Hamilton, ON – High performance athletes, including Olympians, have figured out how to push their bodies to the limit when it really counts. However, some of the ways the human body works are still a mystery.
Now, gastroenterology scientist Jan Huizinga and a group of McMaster researchers have cleared up one aspect of how the bowels move that had mystified scientists until now.
There is a pacemaker in the gut that helps move things along, just like in the heart. But when food goes into the intestine, it needs to move along, but it also needs mixing, and the food must stay in the intestine for a few hours so nutrients can be absorbed.
Huizinga and his team found out that certain nutrients induce a second pacemaker that interacts with the first one to create stationary back-and-forth movements that optimize nutrient absorption. This second pacemaker is also induced by butyric acid, which is generated by the bacteria in our gut.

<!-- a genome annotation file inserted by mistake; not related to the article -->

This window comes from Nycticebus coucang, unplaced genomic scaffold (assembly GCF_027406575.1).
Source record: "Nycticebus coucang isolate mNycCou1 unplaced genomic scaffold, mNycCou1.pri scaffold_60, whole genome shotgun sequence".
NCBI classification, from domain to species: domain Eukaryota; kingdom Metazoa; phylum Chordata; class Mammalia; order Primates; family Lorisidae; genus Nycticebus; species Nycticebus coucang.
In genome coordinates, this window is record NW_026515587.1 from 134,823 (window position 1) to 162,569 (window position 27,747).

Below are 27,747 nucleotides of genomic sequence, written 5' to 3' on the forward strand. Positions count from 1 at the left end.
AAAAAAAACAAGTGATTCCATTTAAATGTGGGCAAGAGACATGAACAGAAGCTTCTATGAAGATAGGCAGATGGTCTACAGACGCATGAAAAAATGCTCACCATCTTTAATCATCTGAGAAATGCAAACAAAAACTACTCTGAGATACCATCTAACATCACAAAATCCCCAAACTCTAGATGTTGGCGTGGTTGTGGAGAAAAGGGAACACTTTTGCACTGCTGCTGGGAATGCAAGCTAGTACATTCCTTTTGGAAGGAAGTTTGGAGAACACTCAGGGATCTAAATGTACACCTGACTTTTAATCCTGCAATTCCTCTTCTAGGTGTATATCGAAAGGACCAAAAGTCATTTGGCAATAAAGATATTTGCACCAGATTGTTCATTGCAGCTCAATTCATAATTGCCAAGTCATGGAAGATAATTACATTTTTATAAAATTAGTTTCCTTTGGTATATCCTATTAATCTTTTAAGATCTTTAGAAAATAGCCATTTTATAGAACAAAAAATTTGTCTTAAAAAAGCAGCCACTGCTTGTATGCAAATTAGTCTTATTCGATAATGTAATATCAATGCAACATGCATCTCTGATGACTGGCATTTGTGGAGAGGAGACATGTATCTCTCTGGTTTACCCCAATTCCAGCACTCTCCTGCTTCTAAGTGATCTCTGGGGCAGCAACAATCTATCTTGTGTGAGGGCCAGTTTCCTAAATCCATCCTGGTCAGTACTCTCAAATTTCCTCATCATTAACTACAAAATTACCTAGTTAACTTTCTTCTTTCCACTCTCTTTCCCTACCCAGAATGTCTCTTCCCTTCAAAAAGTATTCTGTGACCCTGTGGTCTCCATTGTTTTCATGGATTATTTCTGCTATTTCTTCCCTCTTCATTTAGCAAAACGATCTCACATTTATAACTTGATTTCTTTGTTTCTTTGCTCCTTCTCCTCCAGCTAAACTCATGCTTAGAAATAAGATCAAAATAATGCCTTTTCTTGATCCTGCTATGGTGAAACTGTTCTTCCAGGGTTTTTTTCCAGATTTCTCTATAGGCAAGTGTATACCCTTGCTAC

“In the long run, it’s simple,” said Huizinga. “It’s like when a stone is dropped in water, it creates waves or motion that pushes things along, but when a second stone is dropped in the water, the movement changes to up and down, appearing to stay in the same place.”
The discovery was made by Huizinga, a professor of medicine, and his researchers at the Farncombe Family Digestive Health Institute at McMaster, working with investigators of Wuhan University in China and colleagues at the University of Toronto. The paper was published by the science journal Nature Communications on Feb. 24.
The discovery is important, as it gives direction for development of drugs or nutrients which will combat disorders when people have diarrhea, constipation, bloating or malabsorption of nutrients from food. With diarrhea, the segmentation activity is too low; in constipation, the same activity is too high and pain related to eating is often caused by abnormal contractions, explained Huizinga.
The research was funded by the Canadian Institutes of Health Research and the National Natural Science Foundation of China. Several members of the research team are supported with scholarships from the Canadian Association of Gastroenterology, Hamilton Health Sciences and the Ontario government.
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